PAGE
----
During Apple’s iPhone 7 introduction, Apple executive Phil Schiller said that Apple’s decision to remove the tried and true 3.5mm headphone jack could be summed up in one word: courage.
“Now some people have asked why we would remove the analog headphone jack from the iPhone,” Schiller said. “I mean, it’s been with us a really long time… Well the reason to move on, I’m going to give you three of them, but it really comes down to one word: courage. The courage to move on, do something new, that betters all of us. And our team has tremendous courage.”
Of course, Schiller’s remarks quickly became prime comedic fodder for folks on Twitter and Facebook who couldn’t help but laugh at what they viewed as a complete misuse of the word.
Indeed, if you do a Twitter search for #courage, you come across no shortage of tweets like these.
— Kenney (@KenneyNL) September 7, 2016
Here's some new Apple headphones that are more expensive, easier to lose and you need to charge them every few hours. #courage
— Chris Megerian (@ChrisMegerian) September 7, 2016
Interestingly, Ben Lovejoy of 9to5Mac points out that Schiller’s use of the word “courage” was likely purposeful and could perhaps be a subtle shout out to Steve Jobs’ own views on “courage” which were made within the context of Apple’s decision not to support Flash on the iPhone.
Jobs’ remarks on the topic, taken from his appearance at the D8 conference in 2010, read as follows:
We’re trying to make great products for people, and we have at least the courage of our convictions to say we don’t think this is part of what makes a great product, we’re going to leave it out. Some people are going to not like that, they’re going to call us names […] but we’re going to take the heat because we want to make the best product in the world for customers. And we’re instead going to focus our energy on these technologies which we think are in their ascendancy and we think are going to be the right technologies for customers. And you know what? They’re paying us to make those choices. That’s what a lot of customers pay us to do, is to try and make the best products we can. And if we succeed, they’ll buy them, and if we don’t, they won’t, and it’ll all work itself out.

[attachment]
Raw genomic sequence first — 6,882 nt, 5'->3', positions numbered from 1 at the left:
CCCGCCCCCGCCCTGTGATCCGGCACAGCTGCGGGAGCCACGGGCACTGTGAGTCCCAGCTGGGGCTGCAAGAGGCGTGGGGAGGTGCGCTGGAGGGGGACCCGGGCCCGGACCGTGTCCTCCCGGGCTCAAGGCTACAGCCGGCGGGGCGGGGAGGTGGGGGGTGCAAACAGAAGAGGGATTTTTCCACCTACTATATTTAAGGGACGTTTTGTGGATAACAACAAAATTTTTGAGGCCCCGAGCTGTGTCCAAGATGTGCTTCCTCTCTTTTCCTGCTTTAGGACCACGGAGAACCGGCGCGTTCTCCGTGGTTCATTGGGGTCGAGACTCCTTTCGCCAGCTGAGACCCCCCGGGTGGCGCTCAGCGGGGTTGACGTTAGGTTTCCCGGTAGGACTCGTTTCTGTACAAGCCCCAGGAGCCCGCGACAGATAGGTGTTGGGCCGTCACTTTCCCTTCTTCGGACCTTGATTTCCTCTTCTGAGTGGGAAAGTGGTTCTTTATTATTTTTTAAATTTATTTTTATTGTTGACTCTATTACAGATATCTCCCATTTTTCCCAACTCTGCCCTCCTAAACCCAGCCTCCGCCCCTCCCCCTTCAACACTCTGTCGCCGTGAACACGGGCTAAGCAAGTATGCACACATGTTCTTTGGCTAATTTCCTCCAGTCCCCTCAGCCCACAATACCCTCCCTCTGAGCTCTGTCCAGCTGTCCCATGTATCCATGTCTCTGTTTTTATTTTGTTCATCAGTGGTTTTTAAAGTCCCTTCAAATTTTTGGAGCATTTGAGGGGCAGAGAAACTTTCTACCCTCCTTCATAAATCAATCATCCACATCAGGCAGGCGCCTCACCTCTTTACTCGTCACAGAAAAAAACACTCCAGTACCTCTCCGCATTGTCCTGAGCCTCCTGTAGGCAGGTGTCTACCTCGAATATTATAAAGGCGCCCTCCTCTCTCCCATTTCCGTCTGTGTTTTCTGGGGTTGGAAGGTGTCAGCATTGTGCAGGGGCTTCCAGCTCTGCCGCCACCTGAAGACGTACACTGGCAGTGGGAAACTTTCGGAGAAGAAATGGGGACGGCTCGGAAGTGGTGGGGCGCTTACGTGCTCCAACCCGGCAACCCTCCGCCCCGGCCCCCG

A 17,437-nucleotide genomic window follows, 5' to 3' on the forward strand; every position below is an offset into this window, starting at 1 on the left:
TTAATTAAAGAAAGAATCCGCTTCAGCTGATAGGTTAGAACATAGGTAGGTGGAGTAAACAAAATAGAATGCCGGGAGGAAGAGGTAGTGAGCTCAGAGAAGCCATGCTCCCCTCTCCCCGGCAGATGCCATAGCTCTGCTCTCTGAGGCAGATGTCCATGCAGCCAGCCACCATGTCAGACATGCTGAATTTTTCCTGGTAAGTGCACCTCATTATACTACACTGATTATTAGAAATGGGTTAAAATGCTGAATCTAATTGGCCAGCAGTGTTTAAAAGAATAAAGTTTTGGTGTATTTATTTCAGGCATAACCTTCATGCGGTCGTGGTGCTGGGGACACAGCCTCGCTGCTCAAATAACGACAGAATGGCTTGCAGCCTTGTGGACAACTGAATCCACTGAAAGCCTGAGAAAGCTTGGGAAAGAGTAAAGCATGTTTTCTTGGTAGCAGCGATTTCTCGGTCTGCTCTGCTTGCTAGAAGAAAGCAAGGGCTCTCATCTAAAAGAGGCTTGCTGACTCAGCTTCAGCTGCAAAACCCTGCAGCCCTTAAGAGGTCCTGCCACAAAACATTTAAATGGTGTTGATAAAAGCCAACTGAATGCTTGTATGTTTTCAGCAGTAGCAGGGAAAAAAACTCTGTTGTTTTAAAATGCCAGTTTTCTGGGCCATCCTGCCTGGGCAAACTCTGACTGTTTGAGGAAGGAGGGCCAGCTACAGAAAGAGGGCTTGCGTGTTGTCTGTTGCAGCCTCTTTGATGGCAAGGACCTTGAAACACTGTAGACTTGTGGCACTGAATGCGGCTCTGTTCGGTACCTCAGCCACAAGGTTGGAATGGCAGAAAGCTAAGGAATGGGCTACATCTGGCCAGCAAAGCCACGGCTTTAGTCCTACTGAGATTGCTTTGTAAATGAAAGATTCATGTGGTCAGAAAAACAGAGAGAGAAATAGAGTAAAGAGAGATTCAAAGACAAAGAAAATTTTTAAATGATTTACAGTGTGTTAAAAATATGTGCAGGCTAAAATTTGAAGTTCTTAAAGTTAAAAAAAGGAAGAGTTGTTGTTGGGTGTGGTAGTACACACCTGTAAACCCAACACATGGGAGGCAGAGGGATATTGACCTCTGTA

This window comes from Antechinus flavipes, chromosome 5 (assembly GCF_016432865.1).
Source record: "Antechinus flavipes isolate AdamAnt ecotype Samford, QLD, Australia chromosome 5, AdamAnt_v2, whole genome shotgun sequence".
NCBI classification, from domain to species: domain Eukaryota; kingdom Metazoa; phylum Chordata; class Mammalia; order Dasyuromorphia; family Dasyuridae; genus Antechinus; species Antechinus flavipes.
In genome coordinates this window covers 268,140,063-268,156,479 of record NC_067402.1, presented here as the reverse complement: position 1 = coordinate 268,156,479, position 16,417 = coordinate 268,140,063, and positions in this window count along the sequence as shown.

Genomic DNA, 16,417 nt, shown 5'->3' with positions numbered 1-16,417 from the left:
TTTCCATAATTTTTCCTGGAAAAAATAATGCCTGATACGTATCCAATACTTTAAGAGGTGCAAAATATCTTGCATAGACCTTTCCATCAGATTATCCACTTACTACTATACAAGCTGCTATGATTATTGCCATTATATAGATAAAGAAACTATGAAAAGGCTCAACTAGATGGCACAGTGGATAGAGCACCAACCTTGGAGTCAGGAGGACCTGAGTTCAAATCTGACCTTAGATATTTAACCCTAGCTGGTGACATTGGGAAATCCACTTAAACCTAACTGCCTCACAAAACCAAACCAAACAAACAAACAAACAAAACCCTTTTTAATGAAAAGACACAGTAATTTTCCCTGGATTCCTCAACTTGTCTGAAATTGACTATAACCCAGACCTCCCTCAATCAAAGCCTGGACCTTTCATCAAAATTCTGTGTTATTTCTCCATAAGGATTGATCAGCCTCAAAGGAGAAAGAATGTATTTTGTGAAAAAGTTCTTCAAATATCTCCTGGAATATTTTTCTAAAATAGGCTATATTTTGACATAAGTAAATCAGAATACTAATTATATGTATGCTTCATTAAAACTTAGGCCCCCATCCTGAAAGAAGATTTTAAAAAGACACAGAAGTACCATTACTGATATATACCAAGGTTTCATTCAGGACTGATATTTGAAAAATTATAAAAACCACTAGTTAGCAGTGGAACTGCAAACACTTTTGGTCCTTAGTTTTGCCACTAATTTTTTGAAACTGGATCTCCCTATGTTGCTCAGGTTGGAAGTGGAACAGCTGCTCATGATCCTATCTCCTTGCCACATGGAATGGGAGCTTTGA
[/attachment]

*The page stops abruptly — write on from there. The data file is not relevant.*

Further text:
So while it’s easy to scoff at Schiller’s use of the word “courage”, the word choice does seem more appropriate when viewed through the prism of Jobs’ aforementioned remarks. As Jobs lays out, if Apple’s decision with respect to the iPhone 7 headphone jack proves to be a disaster, people simply won’t buy the device. And if customers don’t care or are just as happy with Lightning headphones, then they will.
Chiming in on the matter, John Gruber of Daring Fireball provides some interesting insight to the discussion.
But Jobs and Schiller meant “courage” in the same way: having the courage to make a sure-to-be controversial decision when there is a non-controversial option, simply because they believe it to be the right thing to do in the long run.
We, as a species, are hooked up to focus on the short run, and we’re hooked up to seek popularity and avoid criticism. Choosing to do what you know will be unpopular in the short run but you believe will prove correct in the long run takes courage. Courage of one’s convictions, not courage running into a burning building to save a life, but courage nonetheless.
Fair enough, but Apple had some clearly delineated reasons for steadfastly refusing to support mobile Flash. With respect to the iPhone 7 and it’s lack of a headphone jack, it’s not entirely clear that Apple laid out such a strong case.